A perfect cadence is the most harmonious resolution of a series of chords, the weaving together of separate notes to form a cohesive sound.
For Local Pensions Partnership Investments (LPPI) chair and classical music-lover Sally Bridgeland, it’s also the perfect metaphor for her work.
‘It’s like a pooling exercise,’ she says.
Bridgeland, who is also the first female master of the Worshipful Company of Actuaries, has created a kind of symphony herself in her assembly of asset classes and investment holdings for the LLPI.
A difficult task for some, for Bridgeland, who redesigned the investment strategy while at the helm of the £19 billion (€22 billion) BP Pension fund, it is merely fine tuning.
LPPI looks after the £12 billion (€14 billion) portfolio of the Local Pensions Partnership (LPP). The LPP is one of eight investment pools being created by the local government pension funds in England and Wales (LGPS).
The pooling, initiated by former chancellor George Osborne aims to support the LGPS by giving them the economy of scale to help negotiate lower fees with asset managers or entering asset classes that were previously too difficult to access, such as direct infrastructure.
The LPP, despite being among the smallest of the pools, has been at the forefront of the transition. Created by the London Pensions Fund Authority (LPFA), and the Lancashire County Pension fund, it was launched unofficially in 2015. LPPI became fully operational in April 2016 after receiving regulatory approval from the Financial Conduct Authority (FCA). In July, the third LGPS, the Berkshire Pension fund, decided to join the pool.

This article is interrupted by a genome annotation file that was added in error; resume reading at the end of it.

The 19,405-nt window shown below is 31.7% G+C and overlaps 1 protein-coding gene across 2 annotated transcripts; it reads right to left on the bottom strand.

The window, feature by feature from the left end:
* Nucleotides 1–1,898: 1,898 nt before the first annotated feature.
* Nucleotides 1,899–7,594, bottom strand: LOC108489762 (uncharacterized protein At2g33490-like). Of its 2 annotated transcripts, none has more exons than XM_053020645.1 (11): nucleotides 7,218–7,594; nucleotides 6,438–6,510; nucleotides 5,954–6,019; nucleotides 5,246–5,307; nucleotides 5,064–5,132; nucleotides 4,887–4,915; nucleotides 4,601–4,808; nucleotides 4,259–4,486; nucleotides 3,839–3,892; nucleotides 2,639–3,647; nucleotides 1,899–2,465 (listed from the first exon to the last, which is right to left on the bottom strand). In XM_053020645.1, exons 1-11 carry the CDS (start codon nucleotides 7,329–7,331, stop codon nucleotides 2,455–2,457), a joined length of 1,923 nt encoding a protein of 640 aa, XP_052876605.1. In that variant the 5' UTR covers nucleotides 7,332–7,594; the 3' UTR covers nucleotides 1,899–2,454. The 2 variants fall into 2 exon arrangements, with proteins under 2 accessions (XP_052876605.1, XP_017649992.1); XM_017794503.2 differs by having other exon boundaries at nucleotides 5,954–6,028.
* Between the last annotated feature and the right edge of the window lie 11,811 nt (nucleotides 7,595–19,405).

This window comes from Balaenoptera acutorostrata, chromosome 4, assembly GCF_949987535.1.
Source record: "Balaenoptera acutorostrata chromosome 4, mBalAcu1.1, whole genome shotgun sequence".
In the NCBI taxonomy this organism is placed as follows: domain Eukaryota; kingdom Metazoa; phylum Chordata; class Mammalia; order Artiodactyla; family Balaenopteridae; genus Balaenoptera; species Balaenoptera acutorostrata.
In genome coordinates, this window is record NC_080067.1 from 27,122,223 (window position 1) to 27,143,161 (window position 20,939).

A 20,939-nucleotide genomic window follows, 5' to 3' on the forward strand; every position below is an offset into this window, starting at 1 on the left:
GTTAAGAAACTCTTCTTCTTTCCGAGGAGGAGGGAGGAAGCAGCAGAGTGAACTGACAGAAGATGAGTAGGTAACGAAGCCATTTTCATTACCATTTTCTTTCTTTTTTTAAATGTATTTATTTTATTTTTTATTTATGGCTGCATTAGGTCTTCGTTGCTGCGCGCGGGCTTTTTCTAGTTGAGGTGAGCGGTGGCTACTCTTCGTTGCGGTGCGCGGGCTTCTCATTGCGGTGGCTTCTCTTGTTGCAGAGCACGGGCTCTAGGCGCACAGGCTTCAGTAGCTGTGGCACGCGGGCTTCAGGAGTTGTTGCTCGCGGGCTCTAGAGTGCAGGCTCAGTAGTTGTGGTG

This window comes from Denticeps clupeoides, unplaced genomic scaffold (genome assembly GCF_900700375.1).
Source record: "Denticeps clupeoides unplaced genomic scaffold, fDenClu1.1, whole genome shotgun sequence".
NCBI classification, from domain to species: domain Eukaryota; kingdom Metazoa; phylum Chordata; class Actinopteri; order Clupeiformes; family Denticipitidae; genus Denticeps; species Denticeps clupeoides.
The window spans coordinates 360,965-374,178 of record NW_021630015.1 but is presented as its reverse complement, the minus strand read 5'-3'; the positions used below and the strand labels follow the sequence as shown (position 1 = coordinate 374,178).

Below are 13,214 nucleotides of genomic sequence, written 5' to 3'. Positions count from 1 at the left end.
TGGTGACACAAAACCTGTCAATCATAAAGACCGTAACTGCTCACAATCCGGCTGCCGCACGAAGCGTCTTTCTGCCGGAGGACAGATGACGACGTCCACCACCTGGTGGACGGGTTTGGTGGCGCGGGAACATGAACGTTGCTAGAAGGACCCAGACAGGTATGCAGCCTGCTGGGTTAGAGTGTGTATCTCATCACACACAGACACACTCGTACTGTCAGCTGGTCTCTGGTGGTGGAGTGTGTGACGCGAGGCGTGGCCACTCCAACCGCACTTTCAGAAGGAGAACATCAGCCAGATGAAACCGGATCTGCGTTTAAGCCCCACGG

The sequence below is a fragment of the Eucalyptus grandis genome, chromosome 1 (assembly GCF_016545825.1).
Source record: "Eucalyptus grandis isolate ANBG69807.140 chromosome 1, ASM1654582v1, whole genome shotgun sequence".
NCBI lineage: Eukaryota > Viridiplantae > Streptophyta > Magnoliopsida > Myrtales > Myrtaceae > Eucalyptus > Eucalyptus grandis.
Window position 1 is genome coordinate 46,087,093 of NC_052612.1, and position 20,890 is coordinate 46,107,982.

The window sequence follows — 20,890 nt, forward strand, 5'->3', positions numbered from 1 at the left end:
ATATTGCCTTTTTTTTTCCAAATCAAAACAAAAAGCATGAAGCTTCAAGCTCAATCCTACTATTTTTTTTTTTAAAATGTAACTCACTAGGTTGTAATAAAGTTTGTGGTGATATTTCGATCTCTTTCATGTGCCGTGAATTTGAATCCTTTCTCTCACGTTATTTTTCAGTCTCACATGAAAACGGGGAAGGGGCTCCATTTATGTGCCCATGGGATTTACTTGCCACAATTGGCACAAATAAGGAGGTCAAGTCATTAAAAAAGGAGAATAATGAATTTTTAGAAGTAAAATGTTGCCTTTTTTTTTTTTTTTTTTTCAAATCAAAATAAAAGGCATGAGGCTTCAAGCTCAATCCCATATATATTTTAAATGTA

A unique approach
Bridgeland says the LPP has a unique approach to pooling. It adopts a more comprehensive view. ‘What’s different about the LPP approach to the general “let’s pool our investments” approach, is that we want to think about risk as well as liabilities.
‘We do the administration of the benefits, the investment of the assets and that risk piece that pulls that together. And, as an actuary, this passion for risk management is the thinking ahead. It’s not just thinking about how we can save money now – which you can do by pooling the investments – it’s thinking about what we might need in the future.’
However, in the end it’s going to be up to the pool members themselves to decide on the most important part of the business: investment strategy.
‘What we are doing at the LPP is not changing any of those government structures that are in place at the local level. It’s still the local pension boards and local authorities that make decisions about the investment strategy, the levels of risk they are taking. What we do is help support them in making good decisions and implementing them. So we take away all the “which fund manager shall we use” stuff – that’s delegated to LPPI.’
One of the biggest challenges – not only for the LPP but for all the pools – is getting the timing right for redesigning their illiquid portfolios. This is especially important because one of the main goals in creating the pools is to allow them to invest with as few constraints as possible in real assets.
Bridgeland says building a portfolio can take months, but people are now getting more used to the fact that you can’t just switch straight over into another kind of asset in a day.
The real challenge, however, is building the portfolio quickly while paying a good price for it. ‘What you don’t want is a balancing act between wanting to implement your asset allocation strategy as quickly as you can and not paying the wrong price.